In the progression of seasons, animal abundance within the Ozark Mountains ebbs and flows as animals migrate in and out of the oak-hickory ecosystem that exists within the rough hills and valleys that create the Buffalo National River. With the coming of spring, fish are actively migrating up the river corridor into tributaries, and songbirds are arriving from far off places, filling the forest canopy with movement and song. Wildlife observers have recorded 55 species of mammals, 250 species of birds, and 59 species of fish, along with a multitude of reptiles, amphibians, insects and other invertebrates. Several of these species have restricted habitat preferences, which are only found within the hills and hollows of the Boston and Springfield Plateau ecoregions; many of these habitats are found within the boundary of the park.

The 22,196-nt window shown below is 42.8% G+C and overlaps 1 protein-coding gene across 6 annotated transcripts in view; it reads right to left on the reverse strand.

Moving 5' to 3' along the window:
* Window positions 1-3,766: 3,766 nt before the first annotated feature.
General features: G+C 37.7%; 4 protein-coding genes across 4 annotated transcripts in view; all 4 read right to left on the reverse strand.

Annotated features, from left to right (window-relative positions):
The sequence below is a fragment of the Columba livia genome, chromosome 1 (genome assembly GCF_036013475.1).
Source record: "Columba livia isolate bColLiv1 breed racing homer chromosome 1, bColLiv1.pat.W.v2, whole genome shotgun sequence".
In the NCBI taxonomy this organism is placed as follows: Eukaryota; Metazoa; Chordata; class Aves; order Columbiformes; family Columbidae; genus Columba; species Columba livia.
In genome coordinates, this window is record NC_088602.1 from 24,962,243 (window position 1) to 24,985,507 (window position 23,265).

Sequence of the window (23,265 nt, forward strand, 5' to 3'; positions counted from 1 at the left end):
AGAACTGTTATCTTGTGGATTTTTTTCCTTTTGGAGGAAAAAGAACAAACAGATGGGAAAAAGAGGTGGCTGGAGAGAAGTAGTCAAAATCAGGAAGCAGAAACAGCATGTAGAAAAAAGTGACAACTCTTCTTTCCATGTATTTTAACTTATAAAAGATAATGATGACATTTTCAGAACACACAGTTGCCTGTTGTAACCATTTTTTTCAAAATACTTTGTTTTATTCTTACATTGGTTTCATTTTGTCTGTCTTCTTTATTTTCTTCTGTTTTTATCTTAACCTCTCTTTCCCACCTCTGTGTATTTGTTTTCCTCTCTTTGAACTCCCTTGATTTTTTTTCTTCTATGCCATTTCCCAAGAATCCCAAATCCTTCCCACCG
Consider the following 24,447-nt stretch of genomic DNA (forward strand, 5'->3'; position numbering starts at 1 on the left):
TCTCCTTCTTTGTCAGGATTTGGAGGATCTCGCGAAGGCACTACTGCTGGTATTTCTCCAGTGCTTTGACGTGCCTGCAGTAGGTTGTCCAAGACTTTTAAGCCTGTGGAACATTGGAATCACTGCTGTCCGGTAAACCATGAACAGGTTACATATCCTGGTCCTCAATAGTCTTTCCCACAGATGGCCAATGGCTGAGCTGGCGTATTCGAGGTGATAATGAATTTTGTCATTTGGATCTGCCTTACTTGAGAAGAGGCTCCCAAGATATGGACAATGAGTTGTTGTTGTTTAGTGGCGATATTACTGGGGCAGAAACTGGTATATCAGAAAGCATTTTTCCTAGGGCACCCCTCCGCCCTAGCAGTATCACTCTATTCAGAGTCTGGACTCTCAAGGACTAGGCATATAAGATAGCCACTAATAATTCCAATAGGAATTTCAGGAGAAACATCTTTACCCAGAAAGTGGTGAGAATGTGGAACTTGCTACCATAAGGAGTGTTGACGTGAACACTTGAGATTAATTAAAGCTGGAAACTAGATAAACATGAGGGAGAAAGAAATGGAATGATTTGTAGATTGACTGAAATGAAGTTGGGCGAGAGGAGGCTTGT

Aquatic invertebrates are an important tool for understanding and detecting changes in ecosystem integrity, and they can be used to reflect cumulative impacts that cannot otherwise be detected through traditional water quality monitoring.
Aquatic Invertebrate Report
Did You Know?
Did you know that Buffalo National River preserves many pioneer homesteads ranging from the 1840s to the 1930s? These structures document the struggles and lifeways of people that carved a living out of the lush forests of the Buffalo River region.